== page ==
Medical Inadmissibility in Canada
Earlier this year, the government made a plan to prioritize accessibility for Canadians with disabilities. Prior to April 2018, the government held a 40-year-old policy that excluded immigrants based on their medical conditions. Section 38-1(c) of Canada’s Immigration and Refugee Protection Act (IRPA) stated that potential immigrants may be rejected if they were “expected to cause excessive demand on health or social services.”
The government defined an excessive demand as those individuals who exceeded the cost of the average citizen’s health and social services. In 2017, this threshold was $6,655 per year or $33,275 over five years. This policy resulted in a number of cases where applicants or their children were refused entry despite the fact that their health or disability could be easily accommodated in Canada.
Statistics About Medical Inadmissibility in Canada
The House of Commons Standing Committee on Citizenship and Immigration began studying the Government’s policies and guidelines regarding medical inadmissibility in October 2017.
Every year, approximately 1,000 permanent and temporary resident applicants receive a medical inadmissibility finding. This is 0.2 % of applicants who undergo medical screening.
In 2015, the savings to provinces and territories due to the medical inadmissibility policy represented just 0.1 % of all publicly funded health spending in Canada.
The Immigration and Refugee Protection Act exempts certain individuals from the medical inadmissibility provision, including family class sponsored spouses, common-law partners or conjugal partners, dependent children, Convention refugees or persons in similar circumstances, and protected persons.
Critics of the old policy suggested that the clause discriminates and stigmatizes individuals in a hurtful manner.
Immigration, Refugees and Citizenship Canada (IRCC) Minister, Ahmed Hussen proposed changes to medical inadmissibility to ensure that Canadians of all ability levels are given an equal opportunity to come to Canada.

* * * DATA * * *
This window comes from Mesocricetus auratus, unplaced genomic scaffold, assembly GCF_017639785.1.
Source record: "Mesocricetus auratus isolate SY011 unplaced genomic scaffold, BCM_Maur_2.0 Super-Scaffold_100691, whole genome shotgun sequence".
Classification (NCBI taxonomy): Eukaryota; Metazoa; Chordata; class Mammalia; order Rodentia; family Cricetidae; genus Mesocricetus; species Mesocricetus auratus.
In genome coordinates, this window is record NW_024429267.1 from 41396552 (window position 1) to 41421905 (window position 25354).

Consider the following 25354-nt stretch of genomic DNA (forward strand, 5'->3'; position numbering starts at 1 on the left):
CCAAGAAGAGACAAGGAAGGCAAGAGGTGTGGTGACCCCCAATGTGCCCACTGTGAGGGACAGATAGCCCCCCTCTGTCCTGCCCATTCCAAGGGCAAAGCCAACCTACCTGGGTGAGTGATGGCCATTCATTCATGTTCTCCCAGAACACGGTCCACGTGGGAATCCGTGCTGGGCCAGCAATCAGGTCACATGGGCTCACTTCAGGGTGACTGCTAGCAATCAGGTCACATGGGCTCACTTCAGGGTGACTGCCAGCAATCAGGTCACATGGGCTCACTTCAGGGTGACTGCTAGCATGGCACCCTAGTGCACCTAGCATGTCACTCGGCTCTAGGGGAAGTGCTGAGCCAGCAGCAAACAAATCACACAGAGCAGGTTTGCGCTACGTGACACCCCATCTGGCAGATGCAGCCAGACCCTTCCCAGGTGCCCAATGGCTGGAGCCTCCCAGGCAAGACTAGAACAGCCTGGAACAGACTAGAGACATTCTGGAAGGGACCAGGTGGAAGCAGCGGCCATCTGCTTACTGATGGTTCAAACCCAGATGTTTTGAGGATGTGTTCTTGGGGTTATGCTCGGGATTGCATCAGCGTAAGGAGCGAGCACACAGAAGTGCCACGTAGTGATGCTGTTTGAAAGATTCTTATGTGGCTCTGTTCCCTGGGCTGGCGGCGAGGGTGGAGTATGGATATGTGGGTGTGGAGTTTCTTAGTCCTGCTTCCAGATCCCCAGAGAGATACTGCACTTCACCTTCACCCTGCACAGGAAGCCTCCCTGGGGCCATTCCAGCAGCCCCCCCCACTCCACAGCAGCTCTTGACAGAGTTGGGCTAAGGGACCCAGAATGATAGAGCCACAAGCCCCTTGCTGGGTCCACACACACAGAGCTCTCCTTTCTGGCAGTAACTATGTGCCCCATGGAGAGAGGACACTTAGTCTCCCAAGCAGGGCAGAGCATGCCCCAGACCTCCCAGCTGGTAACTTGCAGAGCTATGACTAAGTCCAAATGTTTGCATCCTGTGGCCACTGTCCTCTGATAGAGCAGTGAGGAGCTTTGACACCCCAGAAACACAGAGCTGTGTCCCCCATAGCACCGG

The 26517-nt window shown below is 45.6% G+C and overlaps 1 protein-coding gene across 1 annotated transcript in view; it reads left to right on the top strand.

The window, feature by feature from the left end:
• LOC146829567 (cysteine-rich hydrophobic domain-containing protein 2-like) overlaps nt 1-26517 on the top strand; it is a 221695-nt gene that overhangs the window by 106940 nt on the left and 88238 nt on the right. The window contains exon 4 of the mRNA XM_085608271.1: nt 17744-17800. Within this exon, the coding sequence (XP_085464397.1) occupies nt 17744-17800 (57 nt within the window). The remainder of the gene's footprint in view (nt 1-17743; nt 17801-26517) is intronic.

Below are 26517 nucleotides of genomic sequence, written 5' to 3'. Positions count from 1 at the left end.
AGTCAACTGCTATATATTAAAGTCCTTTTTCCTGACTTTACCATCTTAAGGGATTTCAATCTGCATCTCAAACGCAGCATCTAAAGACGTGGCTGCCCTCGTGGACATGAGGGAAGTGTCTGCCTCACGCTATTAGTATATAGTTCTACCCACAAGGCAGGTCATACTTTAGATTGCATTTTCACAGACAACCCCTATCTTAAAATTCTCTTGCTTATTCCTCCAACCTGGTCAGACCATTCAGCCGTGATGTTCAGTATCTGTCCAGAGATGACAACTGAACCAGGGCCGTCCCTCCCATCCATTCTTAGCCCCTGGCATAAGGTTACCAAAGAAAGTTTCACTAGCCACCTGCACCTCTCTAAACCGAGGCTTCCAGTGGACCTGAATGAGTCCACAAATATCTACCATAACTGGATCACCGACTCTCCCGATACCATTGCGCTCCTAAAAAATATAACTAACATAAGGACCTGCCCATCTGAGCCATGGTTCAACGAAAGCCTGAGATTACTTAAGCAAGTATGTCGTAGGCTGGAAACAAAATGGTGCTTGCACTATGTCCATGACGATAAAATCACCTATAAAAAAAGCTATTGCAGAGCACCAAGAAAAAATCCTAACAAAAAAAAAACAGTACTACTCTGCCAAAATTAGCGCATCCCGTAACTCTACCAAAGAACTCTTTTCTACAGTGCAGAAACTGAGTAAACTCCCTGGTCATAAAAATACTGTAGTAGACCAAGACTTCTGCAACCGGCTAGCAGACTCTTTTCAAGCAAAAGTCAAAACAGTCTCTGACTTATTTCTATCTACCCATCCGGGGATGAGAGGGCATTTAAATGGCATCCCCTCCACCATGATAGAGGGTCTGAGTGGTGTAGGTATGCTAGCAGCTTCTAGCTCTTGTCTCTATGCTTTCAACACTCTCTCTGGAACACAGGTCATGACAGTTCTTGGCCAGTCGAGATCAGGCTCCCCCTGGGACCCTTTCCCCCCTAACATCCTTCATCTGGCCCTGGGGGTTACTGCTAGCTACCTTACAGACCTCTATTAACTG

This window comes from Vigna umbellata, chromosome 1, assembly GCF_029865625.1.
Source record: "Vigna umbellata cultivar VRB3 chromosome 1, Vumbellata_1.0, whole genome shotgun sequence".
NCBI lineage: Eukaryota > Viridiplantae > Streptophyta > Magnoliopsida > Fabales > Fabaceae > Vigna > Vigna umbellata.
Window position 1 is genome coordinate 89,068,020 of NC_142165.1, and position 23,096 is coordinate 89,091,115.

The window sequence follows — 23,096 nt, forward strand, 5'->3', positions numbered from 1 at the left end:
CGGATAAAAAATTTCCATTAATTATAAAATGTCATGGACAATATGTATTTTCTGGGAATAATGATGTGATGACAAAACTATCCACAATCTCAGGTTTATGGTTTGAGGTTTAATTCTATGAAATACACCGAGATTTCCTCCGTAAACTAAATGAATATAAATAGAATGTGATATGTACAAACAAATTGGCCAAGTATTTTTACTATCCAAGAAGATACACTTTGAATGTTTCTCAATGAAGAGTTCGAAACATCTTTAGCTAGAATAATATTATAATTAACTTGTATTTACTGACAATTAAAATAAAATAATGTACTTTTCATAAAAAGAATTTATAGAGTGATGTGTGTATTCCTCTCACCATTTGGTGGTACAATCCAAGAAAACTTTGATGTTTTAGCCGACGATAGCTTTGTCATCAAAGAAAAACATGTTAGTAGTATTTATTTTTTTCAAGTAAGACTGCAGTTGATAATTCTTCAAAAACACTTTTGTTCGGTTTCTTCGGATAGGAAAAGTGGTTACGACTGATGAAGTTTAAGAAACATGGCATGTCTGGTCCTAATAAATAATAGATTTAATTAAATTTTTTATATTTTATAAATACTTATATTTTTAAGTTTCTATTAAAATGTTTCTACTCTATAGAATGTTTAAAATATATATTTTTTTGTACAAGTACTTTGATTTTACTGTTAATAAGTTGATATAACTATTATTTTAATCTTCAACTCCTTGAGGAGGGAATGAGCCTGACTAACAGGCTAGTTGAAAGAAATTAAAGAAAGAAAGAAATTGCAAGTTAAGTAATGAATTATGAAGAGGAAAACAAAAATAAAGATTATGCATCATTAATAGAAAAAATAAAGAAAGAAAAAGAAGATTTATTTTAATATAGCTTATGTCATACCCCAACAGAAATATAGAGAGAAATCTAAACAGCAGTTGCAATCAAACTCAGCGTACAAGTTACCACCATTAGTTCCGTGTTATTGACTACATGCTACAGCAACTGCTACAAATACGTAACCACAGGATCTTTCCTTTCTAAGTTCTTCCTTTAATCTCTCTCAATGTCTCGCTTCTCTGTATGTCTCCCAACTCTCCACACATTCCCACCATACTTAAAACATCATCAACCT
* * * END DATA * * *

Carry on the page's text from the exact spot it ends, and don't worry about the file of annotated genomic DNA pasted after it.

In Fall of 2017, Hussen said that the policy “does not align with our country’s values of inclusion of person with disabilities in Canadian society.”
The aim of the new policy is to treat applicants fairly and equitably by increasing the cost threshold to $20,000 from $6,665. This will benefit applicants with intellectual disabilities, hearing impairments, visual impairments, and other ability levels.
Impact of Policy Revisions
These changes have real impacts on prospective immigrants. Consider the medical inadmissibility case of Samrat Saha. Saha, a father of six, was denied permanent residency in Canada last year, along with his entire family because his six-year-old son has autism. This policy will now allow the family to stay in Canada.
Elimination of Policy
Many Canadians have responded to the revision by demanding complete elimination of the policy. Advocacy groups suggest that while these changes are a step in the right direction, there is still room for improvement.
According to the Government of Canada, “the issue was studied by the Standing Committee on Citizenship and Immigration, which recommended eliminating the policy. Going forward, the Government agrees with the Standing Committee’s recommendation to eliminate the policy and will collaborate with provinces and territories towards its full elimination.”
To read more about these changes, visit the Government of Canada website.
At Calver and Associates, we strive to help you overcome any obstacles to the immigration process. To find out how we can help you, contact us.
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